• Post-disaster rebuildingRebuilding a safer and stronger Vanuatu after Cyclone Pam

    By Wendy Christie and Brigitte Laboukly

    Three months ago Cyclone Pam swept across Vanuatu, leaving 75,000 people in need of emergency shelter and damaging or destroying about 15,000 buildings, including homes, schools, and medical facilities. Since then, one of the most hotly debated questions within communities and on social media has been about how Vanuatu can rebuild so that it’s safer, stronger, and more resilient to future cyclones. Achieving this is not as simple as you might think. The strength and safety of buildings is critical — especially when you are rebuilding in a cyclone-prone region. But housing in particular is about more than walls and roofs; it’s also about community, traditions, culture, and supporting the way people want to live. While the strength of buildings and their ability to withstand cyclones are very important, so too are the strength and resilience of the people of Vanuatu, who have been living with the annual cyclone season for generations. The reconstruction of Vanuatu needs a diverse approach that is not solely reliant on quickly prefabricated or engineered solutions, and which keeps people at the heart of the rebuilding process.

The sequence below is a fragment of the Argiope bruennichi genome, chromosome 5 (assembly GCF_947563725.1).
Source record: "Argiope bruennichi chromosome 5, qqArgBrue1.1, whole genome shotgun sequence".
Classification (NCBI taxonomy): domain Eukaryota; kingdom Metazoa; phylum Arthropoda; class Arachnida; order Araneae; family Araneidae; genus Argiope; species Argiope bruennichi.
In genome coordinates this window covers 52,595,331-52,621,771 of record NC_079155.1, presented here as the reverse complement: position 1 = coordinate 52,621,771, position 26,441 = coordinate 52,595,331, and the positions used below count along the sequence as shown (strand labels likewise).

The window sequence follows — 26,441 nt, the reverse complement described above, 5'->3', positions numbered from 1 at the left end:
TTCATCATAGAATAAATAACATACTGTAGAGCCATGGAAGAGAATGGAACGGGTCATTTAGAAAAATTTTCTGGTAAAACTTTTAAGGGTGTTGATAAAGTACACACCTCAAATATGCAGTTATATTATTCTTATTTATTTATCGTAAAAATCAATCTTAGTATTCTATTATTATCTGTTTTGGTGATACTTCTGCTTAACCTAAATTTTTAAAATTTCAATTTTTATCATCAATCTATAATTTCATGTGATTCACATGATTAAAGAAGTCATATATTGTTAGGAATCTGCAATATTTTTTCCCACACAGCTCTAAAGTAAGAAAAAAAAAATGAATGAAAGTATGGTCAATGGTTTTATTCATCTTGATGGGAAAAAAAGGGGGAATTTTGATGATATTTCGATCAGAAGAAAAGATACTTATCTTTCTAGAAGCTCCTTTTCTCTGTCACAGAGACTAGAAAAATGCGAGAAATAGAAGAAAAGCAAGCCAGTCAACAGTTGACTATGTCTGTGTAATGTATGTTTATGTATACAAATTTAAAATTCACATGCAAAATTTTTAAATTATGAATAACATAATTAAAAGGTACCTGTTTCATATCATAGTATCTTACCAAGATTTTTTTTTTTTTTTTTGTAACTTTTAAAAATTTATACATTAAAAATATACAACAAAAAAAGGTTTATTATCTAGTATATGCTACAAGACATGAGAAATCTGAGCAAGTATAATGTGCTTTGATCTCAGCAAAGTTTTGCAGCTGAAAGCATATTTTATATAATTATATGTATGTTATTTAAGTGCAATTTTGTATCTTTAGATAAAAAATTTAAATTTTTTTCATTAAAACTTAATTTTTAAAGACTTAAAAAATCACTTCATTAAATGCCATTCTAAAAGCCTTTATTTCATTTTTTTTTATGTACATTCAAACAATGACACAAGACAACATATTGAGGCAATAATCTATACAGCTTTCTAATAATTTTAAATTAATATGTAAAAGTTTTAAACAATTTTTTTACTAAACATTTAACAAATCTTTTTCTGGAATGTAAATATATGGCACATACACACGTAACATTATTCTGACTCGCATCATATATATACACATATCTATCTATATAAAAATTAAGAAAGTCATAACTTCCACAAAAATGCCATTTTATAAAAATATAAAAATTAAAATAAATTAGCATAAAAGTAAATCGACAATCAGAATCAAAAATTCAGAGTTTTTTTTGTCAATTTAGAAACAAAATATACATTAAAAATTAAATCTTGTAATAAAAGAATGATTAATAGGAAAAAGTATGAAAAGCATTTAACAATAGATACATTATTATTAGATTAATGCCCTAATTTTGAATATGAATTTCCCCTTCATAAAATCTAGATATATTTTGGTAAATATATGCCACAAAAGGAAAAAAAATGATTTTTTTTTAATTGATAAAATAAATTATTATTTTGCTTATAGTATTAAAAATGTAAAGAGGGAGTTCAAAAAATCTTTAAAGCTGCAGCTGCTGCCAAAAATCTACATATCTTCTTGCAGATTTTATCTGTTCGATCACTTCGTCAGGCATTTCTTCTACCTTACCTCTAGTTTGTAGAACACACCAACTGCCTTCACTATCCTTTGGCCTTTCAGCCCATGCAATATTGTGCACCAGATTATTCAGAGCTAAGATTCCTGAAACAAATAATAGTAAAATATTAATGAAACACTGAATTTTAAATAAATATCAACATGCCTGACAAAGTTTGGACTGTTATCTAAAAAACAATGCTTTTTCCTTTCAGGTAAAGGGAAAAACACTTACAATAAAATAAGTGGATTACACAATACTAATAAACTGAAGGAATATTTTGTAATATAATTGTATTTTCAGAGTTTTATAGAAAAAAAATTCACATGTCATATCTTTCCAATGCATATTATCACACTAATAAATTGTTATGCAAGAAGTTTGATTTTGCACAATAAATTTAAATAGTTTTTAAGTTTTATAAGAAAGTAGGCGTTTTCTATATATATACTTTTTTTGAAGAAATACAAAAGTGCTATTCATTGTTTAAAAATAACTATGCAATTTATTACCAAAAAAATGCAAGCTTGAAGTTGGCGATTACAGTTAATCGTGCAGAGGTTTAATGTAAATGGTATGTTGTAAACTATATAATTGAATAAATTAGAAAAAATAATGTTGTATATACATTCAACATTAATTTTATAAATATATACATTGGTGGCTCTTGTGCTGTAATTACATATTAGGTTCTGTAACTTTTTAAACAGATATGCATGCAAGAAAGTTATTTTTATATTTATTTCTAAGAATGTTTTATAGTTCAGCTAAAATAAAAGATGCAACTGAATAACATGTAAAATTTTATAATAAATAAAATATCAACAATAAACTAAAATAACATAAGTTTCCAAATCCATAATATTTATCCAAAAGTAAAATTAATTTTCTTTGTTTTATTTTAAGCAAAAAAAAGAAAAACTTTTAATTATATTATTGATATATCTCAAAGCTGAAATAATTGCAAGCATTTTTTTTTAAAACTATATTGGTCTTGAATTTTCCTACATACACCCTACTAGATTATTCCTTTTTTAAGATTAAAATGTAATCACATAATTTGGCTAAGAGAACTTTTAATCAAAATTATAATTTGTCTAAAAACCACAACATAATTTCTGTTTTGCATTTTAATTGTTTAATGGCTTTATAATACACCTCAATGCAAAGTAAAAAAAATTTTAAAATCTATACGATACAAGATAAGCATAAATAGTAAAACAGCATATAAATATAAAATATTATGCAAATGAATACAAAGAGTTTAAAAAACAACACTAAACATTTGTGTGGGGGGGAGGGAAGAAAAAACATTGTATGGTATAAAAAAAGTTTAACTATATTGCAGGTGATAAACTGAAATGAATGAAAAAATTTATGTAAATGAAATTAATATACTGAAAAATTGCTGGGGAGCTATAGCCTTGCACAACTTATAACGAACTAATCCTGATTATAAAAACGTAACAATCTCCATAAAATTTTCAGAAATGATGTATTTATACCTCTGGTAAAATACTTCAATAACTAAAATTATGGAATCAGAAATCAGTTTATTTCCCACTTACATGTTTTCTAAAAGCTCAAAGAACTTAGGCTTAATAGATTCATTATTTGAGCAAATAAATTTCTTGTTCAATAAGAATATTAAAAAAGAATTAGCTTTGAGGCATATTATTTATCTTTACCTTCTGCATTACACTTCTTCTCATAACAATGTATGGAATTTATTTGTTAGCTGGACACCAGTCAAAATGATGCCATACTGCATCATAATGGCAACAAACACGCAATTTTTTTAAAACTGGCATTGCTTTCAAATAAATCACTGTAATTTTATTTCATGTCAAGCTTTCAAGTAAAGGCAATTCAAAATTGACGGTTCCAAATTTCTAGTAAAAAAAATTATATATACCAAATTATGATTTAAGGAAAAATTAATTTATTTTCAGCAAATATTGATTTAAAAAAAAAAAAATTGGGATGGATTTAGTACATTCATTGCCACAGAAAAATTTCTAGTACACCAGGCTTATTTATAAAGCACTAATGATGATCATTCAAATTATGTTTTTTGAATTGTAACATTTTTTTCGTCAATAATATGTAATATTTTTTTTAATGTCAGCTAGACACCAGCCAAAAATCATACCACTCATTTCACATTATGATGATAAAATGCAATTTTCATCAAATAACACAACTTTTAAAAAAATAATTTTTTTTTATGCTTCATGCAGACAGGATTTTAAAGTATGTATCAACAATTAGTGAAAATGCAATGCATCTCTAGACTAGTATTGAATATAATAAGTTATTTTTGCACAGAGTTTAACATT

• ResilienceNepal should use updated, upgraded building codes in post-disaster construction: Experts

    Urban planners and disaster experts who have been arriving in Kathmandu to inventory, assess, and make recommendations have been urging the Nepalese authorities to “Build it back better.” There are plenty of examples of post-disaster construction built significantly safer, using low-cost traditional materials and methods. Nepal has last updated its building code in 1994.

  • TunnelsUsing shotcrete to make tunnels withstand terrorist attacks

    Conflagrations and terrorist attacks are a threat for tunnels and bridges, so engineers are searching for ways to make tunnels and bridges as robust as possible. Construction materials, such as special types of high-performance concrete, which can partly absorb the impact of explosions, already exist, but due to their manufacturing principle, they cannot be made in any other shape than the slab, which cannot be used for cladding surfaces with complex geometries. A new type of shotcrete — which used to be considered impossible to manufacture — was created by scientists to render the structures more robust. Despite its high steel and synthetic-fiber contents, it can be sprayed on easily.